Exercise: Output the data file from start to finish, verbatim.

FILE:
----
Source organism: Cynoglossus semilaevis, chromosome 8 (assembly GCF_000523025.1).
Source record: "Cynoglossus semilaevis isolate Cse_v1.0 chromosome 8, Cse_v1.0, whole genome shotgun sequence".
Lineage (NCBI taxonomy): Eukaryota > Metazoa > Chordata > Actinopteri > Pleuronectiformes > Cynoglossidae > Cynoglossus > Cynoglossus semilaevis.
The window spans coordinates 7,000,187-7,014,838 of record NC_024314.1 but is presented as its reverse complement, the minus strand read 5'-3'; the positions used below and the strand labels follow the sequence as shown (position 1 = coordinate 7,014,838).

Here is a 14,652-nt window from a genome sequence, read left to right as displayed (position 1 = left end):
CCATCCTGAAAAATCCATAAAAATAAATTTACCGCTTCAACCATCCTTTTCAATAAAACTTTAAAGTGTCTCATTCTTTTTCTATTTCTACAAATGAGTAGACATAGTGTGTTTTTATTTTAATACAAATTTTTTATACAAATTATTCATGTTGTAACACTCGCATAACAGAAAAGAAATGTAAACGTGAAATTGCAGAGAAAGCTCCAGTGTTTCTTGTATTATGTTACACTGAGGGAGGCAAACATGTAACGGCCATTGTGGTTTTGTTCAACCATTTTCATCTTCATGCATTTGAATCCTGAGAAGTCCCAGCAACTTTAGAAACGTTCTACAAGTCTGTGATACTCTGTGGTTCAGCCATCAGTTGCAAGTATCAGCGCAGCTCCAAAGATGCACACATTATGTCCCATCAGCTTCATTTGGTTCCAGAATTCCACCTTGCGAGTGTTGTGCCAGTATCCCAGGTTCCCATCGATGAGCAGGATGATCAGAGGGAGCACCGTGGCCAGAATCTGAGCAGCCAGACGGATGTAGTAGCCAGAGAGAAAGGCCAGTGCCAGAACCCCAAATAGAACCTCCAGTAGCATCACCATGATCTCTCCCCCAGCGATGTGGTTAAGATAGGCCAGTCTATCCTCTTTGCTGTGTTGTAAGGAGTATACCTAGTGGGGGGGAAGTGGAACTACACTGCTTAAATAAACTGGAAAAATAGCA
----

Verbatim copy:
Source organism: Cynoglossus semilaevis, chromosome 8 (assembly GCF_000523025.1).
Source record: "Cynoglossus semilaevis isolate Cse_v1.0 chromosome 8, Cse_v1.0, whole genome shotgun sequence".
Lineage (NCBI taxonomy): Eukaryota > Metazoa > Chordata > Actinopteri > Pleuronectiformes > Cynoglossidae > Cynoglossus > Cynoglossus semilaevis.
The window spans coordinates 7,000,187-7,014,838 of record NC_024314.1 but is presented as its reverse complement, the minus strand read 5'-3'; the positions used below and the strand labels follow the sequence as shown (position 1 = coordinate 7,014,838).

Here is a 14,652-nt window from a genome sequence, read left to right as displayed (position 1 = left end):
CCATCCTGAAAAATCCATAAAAATAAATTTACCGCTTCAACCATCCTTTTCAATAAAACTTTAAAGTGTCTCATTCTTTTTCTATTTCTACAAATGAGTAGACATAGTGTGTTTTTATTTTAATACAAATTTTTTATACAAATTATTCATGTTGTAACACTCGCATAACAGAAAAGAAATGTAAACGTGAAATTGCAGAGAAAGCTCCAGTGTTTCTTGTATTATGTTACACTGAGGGAGGCAAACATGTAACGGCCATTGTGGTTTTGTTCAACCATTTTCATCTTCATGCATTTGAATCCTGAGAAGTCCCAGCAACTTTAGAAACGTTCTACAAGTCTGTGATACTCTGTGGTTCAGCCATCAGTTGCAAGTATCAGCGCAGCTCCAAAGATGCACACATTATGTCCCATCAGCTTCATTTGGTTCCAGAATTCCACCTTGCGAGTGTTGTGCCAGTATCCCAGGTTCCCATCGATGAGCAGGATGATCAGAGGGAGCACCGTGGCCAGAATCTGAGCAGCCAGACGGATGTAGTAGCCAGAGAGAAAGGCCAGTGCCAGAACCCCAAATAGAACCTCCAGTAGCATCACCATGATCTCTCCCCCAGCGATGTGGTTAAGATAGGCCAGTCTATCCTCTTTGCTGTGTTGTAAGGAGTATACCTAGTGGGGGGGAAGTGGAACTACACTGCTTAAATAAACTGGAAAAATAGCA